During our adventure, Aaron Beach operated the GLADIUS MINI from the surface, while Gregory Borodiansky and I enjoyed having a mechanical/digital dive buddy. At Dutch Springs, the fish are accustomed to seeing divers, so when we first deployed the vehicle into the water, fish rushed over to see this strange new gizmo. Aaron was able to follow us down to the shipwreck of the Silver Comet easily. This small shipwreck was the perfect background for us to test the GLADIUS MINI. He kept the vehicle in horizontal trim while diving down the mooring line. Aaron navigated around the wreck smoothly and followed us inside.

The ROV on the Silver Comet wreck

Aaron used the ±45° Tilt-Lock mode to shoot video both up and down while moving forward with the GLADIUS MINI camera’s 95° field of view. He was able to bring the vehicle close to us so there was less water between the ROV’s lens and us. Still being close, the GLADIUS MINI captured footage of us and still took in the wreck in the background. The 1200-lumen LED headlights were close to the lens, and they did light up the silt in the water.

LED headlights do light up the silt.

While Aaron videotaped us, I photographed the GLADIUS MINI. I used the Olympus OM-D E-M1 Mark II mirrorless camera in the Aquatica AE-M1 Mk II housing. So I could get close to the ROV, I choose the Olympus M.Zuiko Digital ED 9-18mm f/4-5.6 wide-angle lens. For lighting, I used two Sea & Sea YS-D2J strobes. With this gear, I swam close and captured still images of the GLADIUS MINI and the wreck. Aaron could see me on his iPhone while we created the images, and I used hand signals to communicate to Aaron where I needed the vehicle to be positioned for my images.

The ROV follows us inside the wreck.

At the same time, Gregory captured video of me interacting with the GLADIUS MINI using his mask-mounted PARALENZ Dive Camera, a tiny camera that has a 140° angle of view, so Gregory captured candid wide-angle video easily.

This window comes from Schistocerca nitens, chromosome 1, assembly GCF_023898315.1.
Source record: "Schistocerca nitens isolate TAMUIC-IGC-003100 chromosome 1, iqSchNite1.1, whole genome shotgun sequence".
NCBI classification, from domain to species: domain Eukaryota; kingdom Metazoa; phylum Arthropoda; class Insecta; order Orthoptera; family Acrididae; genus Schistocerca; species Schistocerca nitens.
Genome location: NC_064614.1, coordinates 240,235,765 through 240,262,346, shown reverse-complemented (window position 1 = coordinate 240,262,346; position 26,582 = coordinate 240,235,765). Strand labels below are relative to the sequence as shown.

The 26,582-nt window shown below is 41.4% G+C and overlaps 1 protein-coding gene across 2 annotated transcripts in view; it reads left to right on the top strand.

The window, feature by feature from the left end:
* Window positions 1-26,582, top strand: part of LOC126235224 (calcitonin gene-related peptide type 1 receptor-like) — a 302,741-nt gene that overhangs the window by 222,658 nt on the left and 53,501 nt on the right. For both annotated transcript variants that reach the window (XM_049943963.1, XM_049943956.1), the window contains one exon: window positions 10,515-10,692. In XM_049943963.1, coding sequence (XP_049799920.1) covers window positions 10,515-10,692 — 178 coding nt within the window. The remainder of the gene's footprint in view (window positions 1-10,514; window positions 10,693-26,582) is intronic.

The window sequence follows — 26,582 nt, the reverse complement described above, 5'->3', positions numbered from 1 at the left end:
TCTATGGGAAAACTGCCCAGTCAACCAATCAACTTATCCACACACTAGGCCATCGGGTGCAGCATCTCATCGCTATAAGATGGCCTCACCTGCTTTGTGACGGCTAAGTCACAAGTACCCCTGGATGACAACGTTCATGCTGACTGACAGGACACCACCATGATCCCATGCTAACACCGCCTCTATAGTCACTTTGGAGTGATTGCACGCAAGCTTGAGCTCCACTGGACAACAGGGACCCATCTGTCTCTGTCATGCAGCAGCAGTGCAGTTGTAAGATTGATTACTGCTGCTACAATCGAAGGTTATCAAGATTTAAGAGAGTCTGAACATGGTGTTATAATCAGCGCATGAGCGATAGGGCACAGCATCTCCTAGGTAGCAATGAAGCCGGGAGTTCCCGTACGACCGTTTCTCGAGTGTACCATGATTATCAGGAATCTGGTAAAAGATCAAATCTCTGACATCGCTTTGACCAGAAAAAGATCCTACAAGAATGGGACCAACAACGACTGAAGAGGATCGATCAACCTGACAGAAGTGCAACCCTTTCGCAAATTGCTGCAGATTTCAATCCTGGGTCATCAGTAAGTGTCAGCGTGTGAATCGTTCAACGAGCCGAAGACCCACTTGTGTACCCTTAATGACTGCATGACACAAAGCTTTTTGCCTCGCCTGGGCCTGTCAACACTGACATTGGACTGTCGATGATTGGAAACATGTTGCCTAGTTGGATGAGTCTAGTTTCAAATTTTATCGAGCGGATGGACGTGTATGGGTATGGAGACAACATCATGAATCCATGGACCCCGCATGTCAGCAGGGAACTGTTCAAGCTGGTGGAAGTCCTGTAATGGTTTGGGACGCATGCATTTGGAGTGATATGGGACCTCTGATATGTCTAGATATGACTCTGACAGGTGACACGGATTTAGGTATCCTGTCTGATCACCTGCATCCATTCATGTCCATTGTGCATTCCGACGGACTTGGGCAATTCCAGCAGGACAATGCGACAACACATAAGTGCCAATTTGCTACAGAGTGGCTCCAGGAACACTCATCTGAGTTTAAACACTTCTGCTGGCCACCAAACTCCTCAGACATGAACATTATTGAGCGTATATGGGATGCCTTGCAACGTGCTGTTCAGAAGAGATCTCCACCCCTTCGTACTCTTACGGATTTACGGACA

After the experience of diving with the GLADIUS MINI, we could imagine it being used for many applications. The drone is rated to 330', so it could be used for deep wreck exploration. Many wrecks are discovered by investigating GPS numbers fisherman give to wreck explorers. These are numbers fishermen avoid because there are structures that snag their nets. In the past, the only way to find out if you were dealing with a rock or a sunken ship was to send in a diver. Technical dives deeper than 150' require expensive helium gas mixtures, and there are risks. Having the GLADIUS MINI do an exploratory trip before sending a diver down would save time and money.

GLADIUS MINI in +45° Tilt-Lock mode

With the GLADIUS MINI, your non-diving friends can experience your dive in real time. Using the iOS or Android mobile app, up to three wireless devices can see what the vehicle is seeing simultaneously. There is an HDMI port on the base station that can be used to view the live footage on a monitor or large TV. The app has a one-touch social media and live-streaming feature, which could come in handy to show and document scuba-diving classes. The GLADIUS MINI is a good tool for more traditional ROV applications, as well, including the inspection of wells, water tanks, boat hauls, and piers.

Your non-diving friends can experience the underwater world in real time.

In conclusion, the CHASING GLADIUS MINI Underwater ROV Kit is a quality user-friendly underwater drone that is good for work or fun.

Larry Cohen's Bio

Larry Cohen has worked as a studio and location photographer for many years. His clients included Baccarat Crystal, Fujifilm, Kodak, Sony, General Electric, Time Warner, and others. His underwater photos have appeared in such publications as Sports Diver, Alert Diver, Canadian Diver, Scuba Diving, and Immersed Magazine. He is the USA East Coast editor for the international web-based magazine X-Ray. Cohen is a past president of the NYC Sea Gypsies, and a founding member of The New York Underwater Photographic Society. In 2017, Cohen was a Photographer of the Week. When not underwater, he spends way too much time at a desk at B&H Photo. During that time, he can answer your underwater-camera questions in Live Chat or you can email him at [email protected]. See his other work here.